Office of Early Childhood Clears First Hurdle

 

This afternoon the legislature’s Education Committee placed Senate Bill 25, An Act Establishing the Office of Early Childhood (OEC), on its consent calendar —  a move which allows the bill to leave the committee and go to the Senate for a possible vote.

This development is an important first step for the OEC. The OEC currently exists only by Executive Order, with funding that was provided last year by the legislature. As those following this office may remember, last year the General Assembly failed to pass a bill that would create the OEC, but at the same time passed a budget that included reference to it and resources for its creation. (Read more about this here.)

It is critical that the legislature complete the work necessary to codify the Office of Early Childhood. The OEC represents an opportunity for real reform in the early care community.  If fully implemented, this office will bring together early childhood and education programs from across five state agencies, and puts these programs under a team that is dedicated to creating a true system that works for children, parents, and providers. The failure to put the OEC securely in statute threatens the success of this effort.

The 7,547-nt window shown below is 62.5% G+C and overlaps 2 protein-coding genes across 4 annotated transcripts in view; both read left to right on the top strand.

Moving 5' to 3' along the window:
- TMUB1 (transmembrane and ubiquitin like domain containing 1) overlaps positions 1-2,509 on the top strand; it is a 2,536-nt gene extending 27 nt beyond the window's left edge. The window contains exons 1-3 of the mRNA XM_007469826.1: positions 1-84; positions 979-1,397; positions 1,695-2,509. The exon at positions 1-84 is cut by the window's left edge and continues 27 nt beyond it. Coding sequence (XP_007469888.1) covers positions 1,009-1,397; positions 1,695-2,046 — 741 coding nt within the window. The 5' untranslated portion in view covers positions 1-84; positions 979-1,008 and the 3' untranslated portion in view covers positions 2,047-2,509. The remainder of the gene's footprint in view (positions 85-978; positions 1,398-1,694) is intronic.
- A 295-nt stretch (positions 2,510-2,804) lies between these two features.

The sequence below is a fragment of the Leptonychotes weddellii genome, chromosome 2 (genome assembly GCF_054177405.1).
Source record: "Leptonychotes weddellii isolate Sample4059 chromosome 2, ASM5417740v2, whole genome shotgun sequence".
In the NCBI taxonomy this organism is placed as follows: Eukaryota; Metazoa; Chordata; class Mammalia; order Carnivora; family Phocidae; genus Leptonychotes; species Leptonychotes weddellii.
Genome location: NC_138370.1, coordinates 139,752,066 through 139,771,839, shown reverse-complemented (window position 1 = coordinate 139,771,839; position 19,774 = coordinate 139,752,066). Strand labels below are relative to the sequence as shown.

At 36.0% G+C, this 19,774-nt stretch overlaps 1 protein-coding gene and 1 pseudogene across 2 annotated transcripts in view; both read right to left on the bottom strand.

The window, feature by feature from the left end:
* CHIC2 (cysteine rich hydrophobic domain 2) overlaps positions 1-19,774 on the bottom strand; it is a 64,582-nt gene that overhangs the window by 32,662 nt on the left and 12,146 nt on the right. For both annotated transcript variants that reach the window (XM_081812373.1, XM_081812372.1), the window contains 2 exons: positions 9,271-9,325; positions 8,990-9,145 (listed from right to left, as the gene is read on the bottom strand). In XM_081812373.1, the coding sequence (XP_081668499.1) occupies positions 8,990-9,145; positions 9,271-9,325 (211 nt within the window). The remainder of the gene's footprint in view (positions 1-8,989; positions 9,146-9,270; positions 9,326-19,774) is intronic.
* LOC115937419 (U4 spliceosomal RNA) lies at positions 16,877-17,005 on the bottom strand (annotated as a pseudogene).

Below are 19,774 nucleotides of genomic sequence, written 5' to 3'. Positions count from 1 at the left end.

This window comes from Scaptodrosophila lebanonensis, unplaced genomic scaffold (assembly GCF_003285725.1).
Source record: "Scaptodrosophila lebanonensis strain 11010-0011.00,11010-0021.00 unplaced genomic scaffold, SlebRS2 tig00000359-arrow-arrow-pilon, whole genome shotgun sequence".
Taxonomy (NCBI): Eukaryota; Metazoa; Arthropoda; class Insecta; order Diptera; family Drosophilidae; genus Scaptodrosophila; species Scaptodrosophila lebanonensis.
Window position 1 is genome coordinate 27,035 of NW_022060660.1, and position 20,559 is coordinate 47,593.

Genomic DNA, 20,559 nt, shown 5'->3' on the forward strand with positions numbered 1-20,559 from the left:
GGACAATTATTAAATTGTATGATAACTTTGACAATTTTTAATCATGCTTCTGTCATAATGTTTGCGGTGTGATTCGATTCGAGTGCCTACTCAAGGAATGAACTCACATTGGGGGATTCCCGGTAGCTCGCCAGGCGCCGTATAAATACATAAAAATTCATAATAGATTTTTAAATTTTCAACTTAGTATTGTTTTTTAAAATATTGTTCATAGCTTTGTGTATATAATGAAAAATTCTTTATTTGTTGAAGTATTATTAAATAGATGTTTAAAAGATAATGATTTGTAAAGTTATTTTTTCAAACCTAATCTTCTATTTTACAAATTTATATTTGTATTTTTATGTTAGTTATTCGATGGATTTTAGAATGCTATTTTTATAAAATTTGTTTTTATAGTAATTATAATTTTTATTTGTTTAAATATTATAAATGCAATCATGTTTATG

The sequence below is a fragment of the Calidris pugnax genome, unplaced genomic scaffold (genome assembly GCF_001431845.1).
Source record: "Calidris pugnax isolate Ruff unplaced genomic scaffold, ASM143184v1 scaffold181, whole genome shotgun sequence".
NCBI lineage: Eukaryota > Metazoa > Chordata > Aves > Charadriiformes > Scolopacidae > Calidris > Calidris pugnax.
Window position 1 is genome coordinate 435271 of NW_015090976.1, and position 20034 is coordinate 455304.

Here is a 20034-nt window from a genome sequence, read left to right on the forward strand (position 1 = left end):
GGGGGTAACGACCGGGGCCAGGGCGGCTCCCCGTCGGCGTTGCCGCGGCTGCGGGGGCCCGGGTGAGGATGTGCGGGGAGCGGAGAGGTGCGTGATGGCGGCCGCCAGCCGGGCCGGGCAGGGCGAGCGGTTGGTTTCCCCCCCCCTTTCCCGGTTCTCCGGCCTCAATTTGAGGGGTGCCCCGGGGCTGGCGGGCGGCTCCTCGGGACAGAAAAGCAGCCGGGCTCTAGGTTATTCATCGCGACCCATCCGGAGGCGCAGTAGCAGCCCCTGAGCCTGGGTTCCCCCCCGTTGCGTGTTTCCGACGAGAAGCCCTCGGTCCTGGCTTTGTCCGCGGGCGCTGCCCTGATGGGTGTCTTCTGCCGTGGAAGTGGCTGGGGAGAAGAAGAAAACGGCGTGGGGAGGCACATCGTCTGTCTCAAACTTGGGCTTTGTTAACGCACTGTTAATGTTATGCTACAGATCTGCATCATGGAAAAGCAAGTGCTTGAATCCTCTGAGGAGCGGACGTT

We will continue to track SB 25, as well as other important early childhood bills including:

  • SB 26, An Act Expanding Opportunities for Early Childhood Education — contains parts of the Governor’s initiative to expand access to preK;
  • HB 5522, An Act Concerning School Readiness Funding — increase the per child reimbursement for full-day school readiness programs; and
  • Senate Resolution 9 and House Resolution 5 — these resolutions approve the collective bargaining agreement between the Office of Early Childhood and the new child care worker union, includes raises in Care4Kids funding.

Keep checking the blog for future updates throughout the session.

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